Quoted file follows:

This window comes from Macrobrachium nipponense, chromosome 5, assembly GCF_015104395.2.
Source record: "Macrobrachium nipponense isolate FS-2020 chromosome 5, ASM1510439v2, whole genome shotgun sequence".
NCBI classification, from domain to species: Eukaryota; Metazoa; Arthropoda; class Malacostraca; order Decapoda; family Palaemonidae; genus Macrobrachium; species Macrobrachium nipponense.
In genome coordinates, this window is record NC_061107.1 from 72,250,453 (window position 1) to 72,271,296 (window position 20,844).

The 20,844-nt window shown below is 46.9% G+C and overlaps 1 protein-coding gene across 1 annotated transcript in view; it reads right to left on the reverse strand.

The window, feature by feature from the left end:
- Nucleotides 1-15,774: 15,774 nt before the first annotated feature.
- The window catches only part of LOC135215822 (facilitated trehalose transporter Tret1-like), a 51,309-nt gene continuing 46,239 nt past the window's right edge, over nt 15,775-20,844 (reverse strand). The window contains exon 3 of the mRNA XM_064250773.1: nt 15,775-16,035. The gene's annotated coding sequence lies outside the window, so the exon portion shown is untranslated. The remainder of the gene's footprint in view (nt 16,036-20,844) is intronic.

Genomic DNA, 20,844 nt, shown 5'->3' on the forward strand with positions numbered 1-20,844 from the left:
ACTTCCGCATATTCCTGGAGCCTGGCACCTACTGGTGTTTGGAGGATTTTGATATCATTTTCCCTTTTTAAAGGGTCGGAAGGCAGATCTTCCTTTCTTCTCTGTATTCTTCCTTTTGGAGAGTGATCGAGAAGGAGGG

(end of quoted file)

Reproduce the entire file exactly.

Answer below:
This window comes from Macrobrachium nipponense, chromosome 5, assembly GCF_015104395.2.
Source record: "Macrobrachium nipponense isolate FS-2020 chromosome 5, ASM1510439v2, whole genome shotgun sequence".
NCBI classification, from domain to species: Eukaryota; Metazoa; Arthropoda; class Malacostraca; order Decapoda; family Palaemonidae; genus Macrobrachium; species Macrobrachium nipponense.
In genome coordinates, this window is record NC_061107.1 from 72,250,453 (window position 1) to 72,271,296 (window position 20,844).

The 20,844-nt window shown below is 46.9% G+C and overlaps 1 protein-coding gene across 1 annotated transcript in view; it reads right to left on the reverse strand.

The window, feature by feature from the left end:
- Nucleotides 1-15,774: 15,774 nt before the first annotated feature.
- The window catches only part of LOC135215822 (facilitated trehalose transporter Tret1-like), a 51,309-nt gene continuing 46,239 nt past the window's right edge, over nt 15,775-20,844 (reverse strand). The window contains exon 3 of the mRNA XM_064250773.1: nt 15,775-16,035. The gene's annotated coding sequence lies outside the window, so the exon portion shown is untranslated. The remainder of the gene's footprint in view (nt 16,036-20,844) is intronic.

Genomic DNA, 20,844 nt, shown 5'->3' on the forward strand with positions numbered 1-20,844 from the left:
ACTTCCGCATATTCCTGGAGCCTGGCACCTACTGGTGTTTGGAGGATTTTGATATCATTTTCCCTTTTTAAAGGGTCGGAAGGCAGATCTTCCTTTCTTCTCTGTATTCTTCCTTTTGGAGAGTGATCGAGAAGGAGGG